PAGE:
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WISE sees its first stars

In the new study, researchers led by Keizo Tomonaga of Osaka University found that two human genes are similar to the bornavirus N gene. These two genes, now called EBLN-1 and EBLN-2 for endogenous Borna-like N, are molecular fossils of an ancient bornavirus.

Retroviruses make up about 8 percent of the human genome. When these viruses insert into the genome, the result is usually bad for the host. But not always: Some retrovirus proteins can help fight off infection with other retroviruses. And at least twice in primate evolution retrovirus insertions have added genes to the host genome that aid in making the placenta. Now those proteins are essential for placenta development, says Cédric Feschotte, an evolutionary geneticist at the University of Texas at Arlington. It is not clear what role, if any, the EBLN-1 and EBLN-2 genes play in humans.

Other mammals, including chimpanzees, gorillas, orangutans, macaques, mouse lemur, African elephant, Cape hyrax and 13-lined ground squirrels all carry N gene insertions in their genomes, Tomonaga and colleagues found. The insertion in the ground squirrel genome was probably a relatively recent event, occurring not more than 10 million years ago, the researchers report.

But bornavirus insertion isn’t all ancient history. In laboratory experiments, Tomonaga’s team found that modern bornavirus can integrate into the DNA of human, monkey, rat and dog cells. And mice with bornavirus infections were shown to have new insertions in brain cell DNA.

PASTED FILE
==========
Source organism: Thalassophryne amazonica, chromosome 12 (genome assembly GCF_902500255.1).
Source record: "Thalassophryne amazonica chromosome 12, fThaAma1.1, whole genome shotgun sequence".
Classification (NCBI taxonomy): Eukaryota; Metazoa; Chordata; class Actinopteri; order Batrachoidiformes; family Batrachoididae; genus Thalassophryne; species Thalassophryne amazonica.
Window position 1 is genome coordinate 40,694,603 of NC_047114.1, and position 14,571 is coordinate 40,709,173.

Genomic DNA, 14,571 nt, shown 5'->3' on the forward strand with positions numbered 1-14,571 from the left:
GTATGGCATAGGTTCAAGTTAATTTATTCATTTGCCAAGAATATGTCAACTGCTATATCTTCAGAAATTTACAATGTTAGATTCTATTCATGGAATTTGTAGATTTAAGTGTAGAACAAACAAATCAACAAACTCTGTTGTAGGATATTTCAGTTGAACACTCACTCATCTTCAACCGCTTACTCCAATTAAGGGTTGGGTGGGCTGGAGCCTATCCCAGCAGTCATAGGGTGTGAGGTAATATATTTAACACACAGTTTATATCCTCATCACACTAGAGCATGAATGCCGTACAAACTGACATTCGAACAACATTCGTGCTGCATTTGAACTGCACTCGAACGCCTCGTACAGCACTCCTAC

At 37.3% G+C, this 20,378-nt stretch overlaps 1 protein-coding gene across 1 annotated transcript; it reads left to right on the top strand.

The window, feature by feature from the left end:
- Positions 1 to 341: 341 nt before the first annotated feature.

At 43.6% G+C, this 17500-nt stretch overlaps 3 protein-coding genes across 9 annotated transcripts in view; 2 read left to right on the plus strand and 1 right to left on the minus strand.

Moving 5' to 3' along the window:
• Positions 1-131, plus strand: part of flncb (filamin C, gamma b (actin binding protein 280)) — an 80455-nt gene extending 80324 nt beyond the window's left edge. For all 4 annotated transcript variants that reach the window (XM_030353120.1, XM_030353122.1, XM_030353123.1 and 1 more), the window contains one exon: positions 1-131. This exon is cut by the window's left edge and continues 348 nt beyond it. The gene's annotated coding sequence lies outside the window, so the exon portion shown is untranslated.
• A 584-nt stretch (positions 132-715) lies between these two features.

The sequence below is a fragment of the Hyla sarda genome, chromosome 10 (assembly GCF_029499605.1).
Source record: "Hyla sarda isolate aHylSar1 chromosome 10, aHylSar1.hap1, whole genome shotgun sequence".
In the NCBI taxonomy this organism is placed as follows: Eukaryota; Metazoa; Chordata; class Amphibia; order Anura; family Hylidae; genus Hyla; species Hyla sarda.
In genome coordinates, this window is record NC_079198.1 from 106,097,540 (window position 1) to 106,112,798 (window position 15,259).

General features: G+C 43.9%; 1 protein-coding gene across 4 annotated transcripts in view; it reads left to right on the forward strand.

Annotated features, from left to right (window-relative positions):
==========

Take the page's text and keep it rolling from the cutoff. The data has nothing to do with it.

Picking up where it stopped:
Modern bornaviruses are known to infect nerve cells, but the new study shows that the viruses are capable of infecting and inserting genes into many other types of cells. For the inserted virus sequences to pass to the next generation, the ancient infection must have happened in tissues that give rise to eggs or sperm. Scientists call these tissues the germ line.

“The fact that these viruses were able to get into the germ line, which requires many chance events, implies that they may insert at some appreciable frequency,” Gifford says.

Feschotte agrees. “That, to me, is a revelation,” he says.

He speculates that bornavirus could be another source of human mutations, especially in neurons. Some studies have linked infection with the virus to psychiatric disorders such as schizophrenia. Feschotte thinks modern bornaviruses may worm their way into human DNA in the neurons, creating mutations in genes that could lead to schizophrenia.

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